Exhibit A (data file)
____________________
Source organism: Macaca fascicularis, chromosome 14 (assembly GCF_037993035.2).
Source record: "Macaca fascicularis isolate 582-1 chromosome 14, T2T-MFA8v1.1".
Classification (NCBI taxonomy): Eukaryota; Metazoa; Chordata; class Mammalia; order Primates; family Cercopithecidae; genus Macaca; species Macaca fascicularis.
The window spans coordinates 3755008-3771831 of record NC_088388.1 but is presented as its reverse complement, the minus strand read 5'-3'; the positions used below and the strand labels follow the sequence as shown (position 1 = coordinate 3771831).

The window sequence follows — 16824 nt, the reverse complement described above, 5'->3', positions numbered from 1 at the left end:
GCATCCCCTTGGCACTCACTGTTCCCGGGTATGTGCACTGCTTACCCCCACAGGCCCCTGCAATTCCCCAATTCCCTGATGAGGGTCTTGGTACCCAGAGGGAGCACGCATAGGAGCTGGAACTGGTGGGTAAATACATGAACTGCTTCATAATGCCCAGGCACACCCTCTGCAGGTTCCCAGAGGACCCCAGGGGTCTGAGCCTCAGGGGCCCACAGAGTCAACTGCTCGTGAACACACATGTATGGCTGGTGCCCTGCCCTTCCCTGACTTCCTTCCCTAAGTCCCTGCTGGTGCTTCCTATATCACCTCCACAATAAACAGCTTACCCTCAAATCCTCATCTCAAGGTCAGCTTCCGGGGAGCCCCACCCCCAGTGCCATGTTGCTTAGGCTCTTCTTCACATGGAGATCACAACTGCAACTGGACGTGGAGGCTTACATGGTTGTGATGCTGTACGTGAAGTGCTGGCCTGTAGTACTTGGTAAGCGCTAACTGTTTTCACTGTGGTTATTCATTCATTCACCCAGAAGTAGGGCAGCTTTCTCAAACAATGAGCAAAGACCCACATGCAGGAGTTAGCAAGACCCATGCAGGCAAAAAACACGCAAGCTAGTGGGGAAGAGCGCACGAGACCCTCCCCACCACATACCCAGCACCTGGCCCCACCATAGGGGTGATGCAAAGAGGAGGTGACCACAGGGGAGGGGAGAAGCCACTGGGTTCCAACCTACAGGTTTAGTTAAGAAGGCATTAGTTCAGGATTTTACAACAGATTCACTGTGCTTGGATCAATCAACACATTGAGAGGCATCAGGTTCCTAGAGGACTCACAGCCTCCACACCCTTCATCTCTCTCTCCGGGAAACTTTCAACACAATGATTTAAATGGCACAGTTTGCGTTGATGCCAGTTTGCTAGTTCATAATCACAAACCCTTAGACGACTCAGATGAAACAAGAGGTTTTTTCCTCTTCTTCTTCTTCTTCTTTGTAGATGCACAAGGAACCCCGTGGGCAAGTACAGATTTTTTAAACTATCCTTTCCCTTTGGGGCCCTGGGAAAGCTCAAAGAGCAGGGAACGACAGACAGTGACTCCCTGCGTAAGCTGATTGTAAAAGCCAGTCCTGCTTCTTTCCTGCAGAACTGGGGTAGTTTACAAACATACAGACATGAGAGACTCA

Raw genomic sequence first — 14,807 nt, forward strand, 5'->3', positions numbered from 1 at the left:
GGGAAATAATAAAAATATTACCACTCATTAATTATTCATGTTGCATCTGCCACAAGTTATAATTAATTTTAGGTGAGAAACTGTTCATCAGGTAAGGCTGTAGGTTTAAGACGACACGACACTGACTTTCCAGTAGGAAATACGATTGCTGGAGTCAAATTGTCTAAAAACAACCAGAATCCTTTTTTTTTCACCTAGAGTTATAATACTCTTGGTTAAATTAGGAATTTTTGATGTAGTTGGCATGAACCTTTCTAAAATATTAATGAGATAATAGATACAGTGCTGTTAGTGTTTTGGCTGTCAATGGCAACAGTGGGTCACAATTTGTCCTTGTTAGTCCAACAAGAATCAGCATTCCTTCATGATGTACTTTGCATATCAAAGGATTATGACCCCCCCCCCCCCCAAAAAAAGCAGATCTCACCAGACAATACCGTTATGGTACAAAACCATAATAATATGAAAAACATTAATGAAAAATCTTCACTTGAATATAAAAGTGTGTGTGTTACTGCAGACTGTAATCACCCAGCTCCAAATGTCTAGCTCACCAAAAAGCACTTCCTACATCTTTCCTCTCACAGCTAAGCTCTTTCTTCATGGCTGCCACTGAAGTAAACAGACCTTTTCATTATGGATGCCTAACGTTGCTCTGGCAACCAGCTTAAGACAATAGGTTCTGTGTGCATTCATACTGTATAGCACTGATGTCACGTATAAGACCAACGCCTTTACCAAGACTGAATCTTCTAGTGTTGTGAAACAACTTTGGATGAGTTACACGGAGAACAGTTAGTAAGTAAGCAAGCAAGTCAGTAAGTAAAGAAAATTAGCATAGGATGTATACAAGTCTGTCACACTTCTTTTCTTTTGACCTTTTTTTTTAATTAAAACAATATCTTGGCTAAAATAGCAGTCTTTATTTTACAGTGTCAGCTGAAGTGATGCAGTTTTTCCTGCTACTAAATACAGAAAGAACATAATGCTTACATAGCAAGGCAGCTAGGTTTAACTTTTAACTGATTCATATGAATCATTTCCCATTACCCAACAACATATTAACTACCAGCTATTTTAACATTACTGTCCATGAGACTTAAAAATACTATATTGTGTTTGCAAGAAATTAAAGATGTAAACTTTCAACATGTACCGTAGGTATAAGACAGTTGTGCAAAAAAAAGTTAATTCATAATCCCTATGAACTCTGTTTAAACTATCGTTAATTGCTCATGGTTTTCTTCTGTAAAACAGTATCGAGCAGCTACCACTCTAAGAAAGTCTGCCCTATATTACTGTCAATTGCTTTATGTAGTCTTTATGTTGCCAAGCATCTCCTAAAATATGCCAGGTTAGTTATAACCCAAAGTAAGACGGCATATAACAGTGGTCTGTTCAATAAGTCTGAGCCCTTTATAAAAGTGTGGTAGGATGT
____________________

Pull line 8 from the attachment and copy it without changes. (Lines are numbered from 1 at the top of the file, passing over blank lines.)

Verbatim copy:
GGGAAATAATAAAAATATTACCACTCATTAATTATTCATGTTGCATCTGCCACAAGTTATAATTAATTTTAGGTGAGAAACTGTTCATCAGGTAAGGCTGTAGGTTTAAGACGACACGACACTGACTTTCCAGTAGGAAATACGATTGCTGGAGTCAAATTGTCTAAAAACAACCAGAATCCTTTTTTTTTCACCTAGAGTTATAATACTCTTGGTTAAATTAGGAATTTTTGATGTAGTTGGCATGAACCTTTCTAAAATATTAATGAGATAATAGATACAGTGCTGTTAGTGTTTTGGCTGTCAATGGCAACAGTGGGTCACAATTTGTCCTTGTTAGTCCAACAAGAATCAGCATTCCTTCATGATGTACTTTGCATATCAAAGGATTATGACCCCCCCCCCCCCCAAAAAAAGCAGATCTCACCAGACAATACCGTTATGGTACAAAACCATAATAATATGAAAAACATTAATGAAAAATCTTCACTTGAATATAAAAGTGTGTGTGTTACTGCAGACTGTAATCACCCAGCTCCAAATGTCTAGCTCACCAAAAAGCACTTCCTACATCTTTCCTCTCACAGCTAAGCTCTTTCTTCATGGCTGCCACTGAAGTAAACAGACCTTTTCATTATGGATGCCTAACGTTGCTCTGGCAACCAGCTTAAGACAATAGGTTCTGTGTGCATTCATACTGTATAGCACTGATGTCACGTATAAGACCAACGCCTTTACCAAGACTGAATCTTCTAGTGTTGTGAAACAACTTTGGATGAGTTACACGGAGAACAGTTAGTAAGTAAGCAAGCAAGTCAGTAAGTAAAGAAAATTAGCATAGGATGTATACAAGTCTGTCACACTTCTTTTCTTTTGACCTTTTTTTTTAATTAAAACAATATCTTGGCTAAAATAGCAGTCTTTATTTTACAGTGTCAGCTGAAGTGATGCAGTTTTTCCTGCTACTAAATACAGAAAGAACATAATGCTTACATAGCAAGGCAGCTAGGTTTAACTTTTAACTGATTCATATGAATCATTTCCCATTACCCAACAACATATTAACTACCAGCTATTTTAACATTACTGTCCATGAGACTTAAAAATACTATATTGTGTTTGCAAGAAATTAAAGATGTAAACTTTCAACATGTACCGTAGGTATAAGACAGTTGTGCAAAAAAAAGTTAATTCATAATCCCTATGAACTCTGTTTAAACTATCGTTAATTGCTCATGGTTTTCTTCTGTAAAACAGTATCGAGCAGCTACCACTCTAAGAAAGTCTGCCCTATATTACTGTCAATTGCTTTATGTAGTCTTTATGTTGCCAAGCATCTCCTAAAATATGCCAGGTTAGTTATAACCCAAAGTAAGACGGCATATAACAGTGGTCTGTTCAATAAGTCTGAGCCCTTTATAAAAGTGTGGTAGGATGT